Bohn adding international flavorAs recruiting classes go, Phillip Bohn’s newest collection of Jimmies is about as eclectic as you can get. Bohn, the head men’s and women’s soccer coach at Jamestown College, has gone international to upgrade the talent base of the program, which is only three years old. Bohn has nine commitments so far, five of them are not from around here. Two are from Great Britain, one is from Belgium, another hails from Ireland and then there’s Gonzalo Vodopivec, a native of Buenos Aires, Argentina.
As recruiting classes go, Phillip Bohn’s newest collection of Jimmies is about as eclectic as you can get.
Bohn, the head men’s and women’s soccer coach at Jamestown College, has gone international to upgrade the talent base of the program, which is only three years old.
Bohn has nine commitments so far, five of them are not from around here. Two are from Great Britain, one is from Belgium, another hails from Ireland and then there’s Gonzalo Vodopivec, a native of Buenos Aires, Argentina.
There’s nothing new to foreign players coming to the U.S. Virtually all of the top programs in the NAIA feature a heavy international flavor.
Bohn, in the middle of his first full recruiting season after getting hired in January of 2009, wasn’t necessarily targeting a certain number of international players, but this year, things just fell into place.
“Our goal is to find kids that fit into what we’re about as a school and as a soccer program,” Bohn said. “It’s an interesting puzzle that needs to end up fitting together.
“The process often takes time. There’s a certain courtship that takes place on both ends, but when you’re able to find that match, it’s exciting. We just feel really good about all the kids that have chosen to come to Jamestown College.”
The dynamic in getting potential recruits to come to the U.S., let alone North Dakota, is a unique one.
So far, Bohn has secured commitments from Francis Maxwell and Dominic O’Connor from England, Neal Kelly of Ireland and Lex Rauh, a native of Belgium.
In many cases, players from soccer-crazed nations like the U.K, or Ireland and many, many others, face a dilemma when they hit college age.
In order to compete at the highest levels, players are often essentially forced to pick between continuing their soccer careers, or going to college. Doing both in most European countries just isn’t possible due to the elite level of competition.
“The draw for a lot of these kids is that they can come over here and get the best of both worlds,” Bohn said. “In our case, they’re coming to a strong academic college and then also getting to continue their soccer careers.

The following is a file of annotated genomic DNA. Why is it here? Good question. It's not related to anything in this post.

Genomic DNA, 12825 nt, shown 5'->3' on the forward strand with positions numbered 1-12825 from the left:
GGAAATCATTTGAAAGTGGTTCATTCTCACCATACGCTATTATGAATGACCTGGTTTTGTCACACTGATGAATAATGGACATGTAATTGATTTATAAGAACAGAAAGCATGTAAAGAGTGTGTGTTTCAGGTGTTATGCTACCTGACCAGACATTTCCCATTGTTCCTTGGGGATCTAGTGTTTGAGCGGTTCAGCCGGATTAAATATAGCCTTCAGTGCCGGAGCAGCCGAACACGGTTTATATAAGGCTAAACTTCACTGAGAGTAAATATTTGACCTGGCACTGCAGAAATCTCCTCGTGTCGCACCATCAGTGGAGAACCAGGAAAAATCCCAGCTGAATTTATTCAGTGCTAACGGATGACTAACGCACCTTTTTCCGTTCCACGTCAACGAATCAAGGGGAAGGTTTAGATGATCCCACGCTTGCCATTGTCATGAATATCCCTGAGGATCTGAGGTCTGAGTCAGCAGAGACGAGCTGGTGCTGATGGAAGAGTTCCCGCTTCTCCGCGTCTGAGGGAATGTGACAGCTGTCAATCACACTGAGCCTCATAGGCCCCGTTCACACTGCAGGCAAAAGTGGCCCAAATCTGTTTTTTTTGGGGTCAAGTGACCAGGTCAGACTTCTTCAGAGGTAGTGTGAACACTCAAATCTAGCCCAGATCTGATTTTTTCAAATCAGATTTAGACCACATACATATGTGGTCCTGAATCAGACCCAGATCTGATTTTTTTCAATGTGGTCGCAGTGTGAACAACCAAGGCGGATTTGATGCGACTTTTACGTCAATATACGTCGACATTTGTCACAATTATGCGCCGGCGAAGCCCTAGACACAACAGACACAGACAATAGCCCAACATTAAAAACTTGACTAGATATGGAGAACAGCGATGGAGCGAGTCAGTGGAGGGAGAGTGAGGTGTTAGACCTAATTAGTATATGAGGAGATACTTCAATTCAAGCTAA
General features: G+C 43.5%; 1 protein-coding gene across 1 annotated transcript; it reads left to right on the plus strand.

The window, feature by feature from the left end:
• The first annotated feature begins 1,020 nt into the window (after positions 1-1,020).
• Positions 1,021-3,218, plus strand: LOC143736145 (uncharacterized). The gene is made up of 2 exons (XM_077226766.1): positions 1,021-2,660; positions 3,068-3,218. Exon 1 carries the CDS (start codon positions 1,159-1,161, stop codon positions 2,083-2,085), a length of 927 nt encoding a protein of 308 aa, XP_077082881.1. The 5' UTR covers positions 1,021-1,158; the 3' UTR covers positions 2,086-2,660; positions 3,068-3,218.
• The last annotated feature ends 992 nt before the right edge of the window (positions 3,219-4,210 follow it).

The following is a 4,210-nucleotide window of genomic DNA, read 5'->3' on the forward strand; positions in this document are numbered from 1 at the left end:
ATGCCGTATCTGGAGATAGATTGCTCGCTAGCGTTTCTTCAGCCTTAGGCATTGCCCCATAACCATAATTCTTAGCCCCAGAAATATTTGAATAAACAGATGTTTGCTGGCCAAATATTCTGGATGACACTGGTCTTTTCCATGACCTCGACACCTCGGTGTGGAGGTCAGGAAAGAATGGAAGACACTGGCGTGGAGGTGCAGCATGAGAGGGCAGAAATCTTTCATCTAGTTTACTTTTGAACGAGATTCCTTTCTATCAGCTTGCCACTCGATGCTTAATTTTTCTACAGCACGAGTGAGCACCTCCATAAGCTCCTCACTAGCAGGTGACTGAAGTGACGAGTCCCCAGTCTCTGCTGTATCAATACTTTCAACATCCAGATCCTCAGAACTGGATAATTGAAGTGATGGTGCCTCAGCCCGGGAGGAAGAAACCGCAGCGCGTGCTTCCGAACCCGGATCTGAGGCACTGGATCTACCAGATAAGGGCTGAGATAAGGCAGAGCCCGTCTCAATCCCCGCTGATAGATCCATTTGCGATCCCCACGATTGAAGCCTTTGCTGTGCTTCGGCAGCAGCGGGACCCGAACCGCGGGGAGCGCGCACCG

“It’s really quite impressive what these young men are doing. They love soccer and they want to keep playing, but they also want to educate themselves and prepare for the rest of their lives.”
Almost invariably, Bohn said, they come into the process with their eyes wide open. For example, they’re not coming to Jamestown expecting sandy beaches and sun year-round.
“These guys spend a lot of time educating themselves in what they’re about to do,” he said. “They have a very good grasp on the school, the culture and what they want to achieve academically.”
It’s also a major financial commitment and something neither side takes lightly.
“This is a major life decision for these young men,” Bohn said. “They’re basically leaving their families, their friends and what they’ve known for their entire lives, and then making a commitment to us.”
The process does take time. Bohn has developed contacts with various coaches and clubs throughout the world. Advances in technology have also helped. Players can now post entire games on YouTube or send DVDs to prospective coaches to showcase their skills.
“We have a really good feel for these players in terms of how they play and how they’ll fit into our system,” Bohn said. “Obviously the skills they possess are important, but we also put a huge emphasis on their character, their passion for the game, their commitment to the program and, of course, succeeding academically.”
After three rough seasons in the win-loss column, expectations will rise with Bohn’s banner recruiting class. But he’s not shying away from that.
“What we’re excited about is that with the boys we’re bringing in, combined with the team we have coming back, we feel like if the season started today, we’d have a very good team,” he said. “But we still have some time to add a couple of more players if we can find the right fit. We can be a little more picky at this point, but we’re still looking for players that we think will fit in with what we’re trying to build here at Jamestown College.”
Sun sports writer David Selvig can be reached at (701) 952-8460 or by e-mail at firstname.lastname@example.org